The whole “Columbus discovered The Americas” meme is stupid; rather obviously the people who settled down there 13,000 years before Columbus came, did. After all, they were there to greet him when he arrived, and promptly murdered a few of them. There were literally millions of people who discovered and inhabited the americas before Columbus was even born. What a strange conceit that it takes a white european to “discover” a place.
But, of course, the vikings reached the americas before Columbus did, too, and they were white and european. So, Columbus is now diminished to the point where we won’t mention that whole embarrassing incident any more in this posting.
Until recently it was a question “when?” the viking camp at L’Anse aux Meadows in Newfoundland was established. That question has now been answered, by some clever sciencing.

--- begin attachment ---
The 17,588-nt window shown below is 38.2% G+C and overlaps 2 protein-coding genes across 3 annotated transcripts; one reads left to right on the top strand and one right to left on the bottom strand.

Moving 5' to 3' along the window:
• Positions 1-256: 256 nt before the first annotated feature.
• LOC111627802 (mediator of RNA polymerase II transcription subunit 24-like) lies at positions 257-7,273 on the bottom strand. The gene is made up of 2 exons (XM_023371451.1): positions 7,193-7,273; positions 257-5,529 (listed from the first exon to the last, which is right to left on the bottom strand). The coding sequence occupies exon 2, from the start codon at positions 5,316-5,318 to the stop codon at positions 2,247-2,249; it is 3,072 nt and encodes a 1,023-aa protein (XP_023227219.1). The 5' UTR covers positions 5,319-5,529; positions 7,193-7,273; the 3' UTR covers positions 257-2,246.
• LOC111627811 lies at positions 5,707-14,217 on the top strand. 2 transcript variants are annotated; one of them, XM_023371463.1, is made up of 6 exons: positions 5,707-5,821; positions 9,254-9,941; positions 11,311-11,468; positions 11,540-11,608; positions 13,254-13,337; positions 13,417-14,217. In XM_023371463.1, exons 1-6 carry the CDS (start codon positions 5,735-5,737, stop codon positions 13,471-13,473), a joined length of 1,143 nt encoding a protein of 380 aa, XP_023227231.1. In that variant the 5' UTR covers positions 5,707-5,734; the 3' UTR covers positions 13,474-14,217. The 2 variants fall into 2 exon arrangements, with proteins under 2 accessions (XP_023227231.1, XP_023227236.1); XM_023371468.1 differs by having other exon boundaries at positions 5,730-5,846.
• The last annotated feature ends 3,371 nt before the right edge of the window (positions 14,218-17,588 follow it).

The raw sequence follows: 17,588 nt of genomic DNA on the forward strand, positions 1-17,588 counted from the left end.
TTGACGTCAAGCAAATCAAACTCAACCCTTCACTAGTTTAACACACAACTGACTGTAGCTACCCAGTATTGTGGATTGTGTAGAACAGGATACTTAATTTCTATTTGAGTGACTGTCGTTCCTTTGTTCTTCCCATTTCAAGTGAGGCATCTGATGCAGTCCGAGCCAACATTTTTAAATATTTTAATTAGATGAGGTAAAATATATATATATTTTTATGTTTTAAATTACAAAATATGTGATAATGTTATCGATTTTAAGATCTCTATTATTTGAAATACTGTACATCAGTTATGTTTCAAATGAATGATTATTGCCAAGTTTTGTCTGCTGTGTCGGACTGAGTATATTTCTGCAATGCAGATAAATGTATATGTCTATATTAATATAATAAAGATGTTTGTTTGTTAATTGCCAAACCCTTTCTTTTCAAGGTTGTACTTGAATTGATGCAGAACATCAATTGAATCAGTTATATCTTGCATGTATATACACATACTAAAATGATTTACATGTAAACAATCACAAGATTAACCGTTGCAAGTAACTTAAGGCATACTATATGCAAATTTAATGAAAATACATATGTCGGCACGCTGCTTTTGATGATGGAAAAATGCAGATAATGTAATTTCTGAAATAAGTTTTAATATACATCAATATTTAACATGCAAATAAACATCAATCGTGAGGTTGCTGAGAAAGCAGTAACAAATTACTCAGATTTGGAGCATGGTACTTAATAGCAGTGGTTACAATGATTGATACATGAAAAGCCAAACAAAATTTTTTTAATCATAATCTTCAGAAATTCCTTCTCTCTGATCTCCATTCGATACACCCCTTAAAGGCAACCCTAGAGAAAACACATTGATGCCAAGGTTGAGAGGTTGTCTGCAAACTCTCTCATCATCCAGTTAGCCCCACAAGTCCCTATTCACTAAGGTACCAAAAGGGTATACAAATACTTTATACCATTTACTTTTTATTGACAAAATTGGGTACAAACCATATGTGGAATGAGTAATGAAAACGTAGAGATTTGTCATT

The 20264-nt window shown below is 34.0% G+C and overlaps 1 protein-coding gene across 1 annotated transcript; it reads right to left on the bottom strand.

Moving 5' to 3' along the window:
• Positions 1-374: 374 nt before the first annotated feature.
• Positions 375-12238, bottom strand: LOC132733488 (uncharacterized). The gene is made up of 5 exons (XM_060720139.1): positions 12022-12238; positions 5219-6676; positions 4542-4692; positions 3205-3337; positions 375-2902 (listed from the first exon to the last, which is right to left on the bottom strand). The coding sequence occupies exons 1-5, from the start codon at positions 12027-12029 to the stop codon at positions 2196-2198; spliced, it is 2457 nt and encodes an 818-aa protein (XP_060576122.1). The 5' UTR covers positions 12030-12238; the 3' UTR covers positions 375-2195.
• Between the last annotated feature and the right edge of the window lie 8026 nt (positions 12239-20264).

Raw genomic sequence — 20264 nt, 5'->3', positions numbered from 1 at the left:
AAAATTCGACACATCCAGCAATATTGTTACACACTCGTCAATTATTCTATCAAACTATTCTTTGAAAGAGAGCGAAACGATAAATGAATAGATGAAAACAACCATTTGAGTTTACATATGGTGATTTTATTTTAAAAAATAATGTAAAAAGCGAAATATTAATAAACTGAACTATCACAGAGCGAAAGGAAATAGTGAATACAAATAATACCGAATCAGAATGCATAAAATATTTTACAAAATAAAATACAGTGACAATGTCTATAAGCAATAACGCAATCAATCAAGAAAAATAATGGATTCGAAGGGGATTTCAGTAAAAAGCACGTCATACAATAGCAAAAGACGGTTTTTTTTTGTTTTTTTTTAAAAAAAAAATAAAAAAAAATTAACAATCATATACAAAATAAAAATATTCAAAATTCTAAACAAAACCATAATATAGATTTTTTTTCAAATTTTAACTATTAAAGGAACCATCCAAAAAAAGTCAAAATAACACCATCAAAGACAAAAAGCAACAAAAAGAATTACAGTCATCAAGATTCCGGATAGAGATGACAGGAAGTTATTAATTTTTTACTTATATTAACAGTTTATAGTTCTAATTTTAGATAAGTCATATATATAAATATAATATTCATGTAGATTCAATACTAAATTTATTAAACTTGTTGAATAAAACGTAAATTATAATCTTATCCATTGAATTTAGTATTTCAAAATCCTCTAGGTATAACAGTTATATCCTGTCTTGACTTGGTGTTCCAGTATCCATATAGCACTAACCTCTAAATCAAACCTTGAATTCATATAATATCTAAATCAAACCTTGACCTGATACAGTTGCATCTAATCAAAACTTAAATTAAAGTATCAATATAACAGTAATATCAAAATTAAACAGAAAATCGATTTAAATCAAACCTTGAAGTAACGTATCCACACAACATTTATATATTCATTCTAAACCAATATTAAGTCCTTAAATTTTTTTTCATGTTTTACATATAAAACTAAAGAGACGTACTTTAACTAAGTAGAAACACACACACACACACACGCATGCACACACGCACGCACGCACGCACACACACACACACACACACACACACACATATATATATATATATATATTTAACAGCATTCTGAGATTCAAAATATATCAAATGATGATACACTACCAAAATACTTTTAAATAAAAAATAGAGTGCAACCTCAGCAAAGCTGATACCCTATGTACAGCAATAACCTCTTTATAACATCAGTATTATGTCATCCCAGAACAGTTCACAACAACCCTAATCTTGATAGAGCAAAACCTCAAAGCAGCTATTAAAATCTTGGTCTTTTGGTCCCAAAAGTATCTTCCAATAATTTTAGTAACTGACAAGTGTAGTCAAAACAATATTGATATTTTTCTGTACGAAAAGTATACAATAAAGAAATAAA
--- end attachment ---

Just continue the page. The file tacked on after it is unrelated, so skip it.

This study, published in the journal Nature, made use of the cosmic-ray induced upsurge in atmospheric radiocarbon concentrations during a known solar storm in AD993, which released an enormous pulse of radiation that was absorbed by trees at the time.
The logs, with bark still attached, were from trees alive during that solar storm, and excavated from the site. Such solar storms are reflected in annual tree growth rings. In all three samples, 28 growth rings were formed after the one that bore evidence of the storm, meaning the trees were cut in AD1021.
There is some other supplemental evidence, such as that the trees were cut with metal axes, which were not available to the natives of Newfoundland at the time. But it’s irrelevant: the layout of the buildings, the forge, etc., were all viking tech of a certain period and the camp could be dated reasonably accurately by the tech and references to “Vinland” in the sagas.
Using the variation in tree rings because of solar storms to date a log precisely – that’s clever! Yay for science.